Animal Experimentation 6

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Animal experimentation is a big part of medical progress. Opponents of animal testing point out the amount of animals used and the different types of animals used but if you look at it, it’s all for a good reason. Animal experimenters don’t do this just to do it. It’s for a purpose. There are thousands upon thousands of medical situations that couldn’t have been done without animal experimenting. Animal suffering is pointed out but for the most part animals go without feeling any pain. Animal experimentation has helped advance us so much medically that no matter what extent of suffering you find or what type of alternatives you find, it will never fully disappear.

Animal experimentation is not a recent event. It‘s been around for thousands of years. “The earliest references to animal testing are found in the writings of the Greeks in the third and fourth centuries BC, with Aristotle (384-322 BC) and Erasistratus (304-258 BC) among the first to perform experiments on living animals” (Wikipedia, 14 Oct. 2006 ¶4). Erasistratus was a student at Aristotle’s school in Athens. It was there that he got the name “The Father Of Physiology” due to the work he did on the studies of the circulatory system and the nervous system on animals (Paul and Paul, 2001 p 24). Another person of great influence with the history of animal experimentation is Galen of Pergamum. During his time it was illegal for anyone to dissect a human therefore he had to move to animals for his learning and observations. “He put pigs, sheep, cattle, dogs, cats, bears, mice, monkeys, and even an elephant all under his knife; in doing so, he ‘put animal research on the map, not only for his contemporaries but also for the next fifteen centuries.’” (Paul and Paul, 2001 p 25).

There are numerous types of experiments that were performed after animal testing was first discovered. After Galen, there were many other highly intelligent and important people who followed him in his ways of working on animals for medical purposes. One being William Harvey (1578-1657). His “discovery that blood circulates through the body, a discovery that has been called ‘the greatest physiological advance of the seventeenth century, and perhaps of all time,’ was based almost exclusively on animal experiments” (Paul and Paul, 2001 p 25). An English clergyman named Stephen Hales “used only a mare to develop techniques for measuring blood pressure and the capacity of the heart. He did this by inserting a long glass tube into one of the horse’s arteries and, with each heartbeat, measuring the rise and fall of the blood in the tube” (Paul and Paul, 2001 p 25-6).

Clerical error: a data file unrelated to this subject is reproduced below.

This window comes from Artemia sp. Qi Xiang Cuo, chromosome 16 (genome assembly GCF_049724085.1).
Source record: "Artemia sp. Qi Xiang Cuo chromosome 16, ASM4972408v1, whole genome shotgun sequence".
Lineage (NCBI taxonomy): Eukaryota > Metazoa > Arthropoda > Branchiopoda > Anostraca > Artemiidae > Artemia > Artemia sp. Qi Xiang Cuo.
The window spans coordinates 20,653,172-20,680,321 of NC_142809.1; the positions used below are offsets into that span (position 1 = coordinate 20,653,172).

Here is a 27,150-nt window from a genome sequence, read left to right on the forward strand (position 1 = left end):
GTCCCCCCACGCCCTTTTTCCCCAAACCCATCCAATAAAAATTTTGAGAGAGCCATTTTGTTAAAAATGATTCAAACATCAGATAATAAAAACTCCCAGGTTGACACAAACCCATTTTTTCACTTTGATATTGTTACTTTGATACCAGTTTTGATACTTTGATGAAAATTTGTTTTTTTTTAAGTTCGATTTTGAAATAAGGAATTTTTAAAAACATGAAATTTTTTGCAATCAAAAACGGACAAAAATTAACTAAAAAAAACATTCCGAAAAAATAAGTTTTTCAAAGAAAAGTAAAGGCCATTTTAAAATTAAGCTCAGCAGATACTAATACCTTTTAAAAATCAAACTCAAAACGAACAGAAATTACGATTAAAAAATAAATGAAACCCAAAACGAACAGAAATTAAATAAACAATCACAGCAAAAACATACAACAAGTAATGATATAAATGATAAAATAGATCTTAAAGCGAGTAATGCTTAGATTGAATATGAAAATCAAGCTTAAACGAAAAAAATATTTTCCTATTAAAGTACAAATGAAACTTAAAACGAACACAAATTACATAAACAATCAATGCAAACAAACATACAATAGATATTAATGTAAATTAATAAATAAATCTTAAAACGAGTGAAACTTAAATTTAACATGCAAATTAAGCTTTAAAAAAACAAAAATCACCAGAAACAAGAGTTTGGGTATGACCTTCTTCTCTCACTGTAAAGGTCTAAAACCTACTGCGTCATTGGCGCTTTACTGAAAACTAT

By performing experiments on animals during the sixteenth and seventeenth centuries, there were many important medical benefits formed. In 1798 William Jenner worked with two deadly diseases, cowpox and horsepox. In doing this he was able to develop the smallpox vaccination which is incredibly important to human health today. “Louis Pasteur turned his attention to the diseases of humans and the higher animals, and to the elaboration of preventative vaccines. Together with his brilliant students Èmilie Roux, Charles Chamberland, and Louis Thuillier, he launched a series of experiments that resulted first in a vaccine for chicken cholera  an economically damaging disease” (Paul and Paul, 2001 p 26-7). From there he was also able to make a vaccination for anthrax which was tested on sheep, goats, and cows. Another vaccination formed by Pasteur which was tested on animals was the rabies vaccination, another extremely important benefit to humans.

Later on throughout the years we have had humans experience some painful, depressing, and fatal medical situations which have in most cases been helped to become less extreme with the help of animal testing. Some of the more important medical areas being helped by using animals is cancer, AIDS, and psychological issues. In some cases animal experimentation is the only logical way to find cures...
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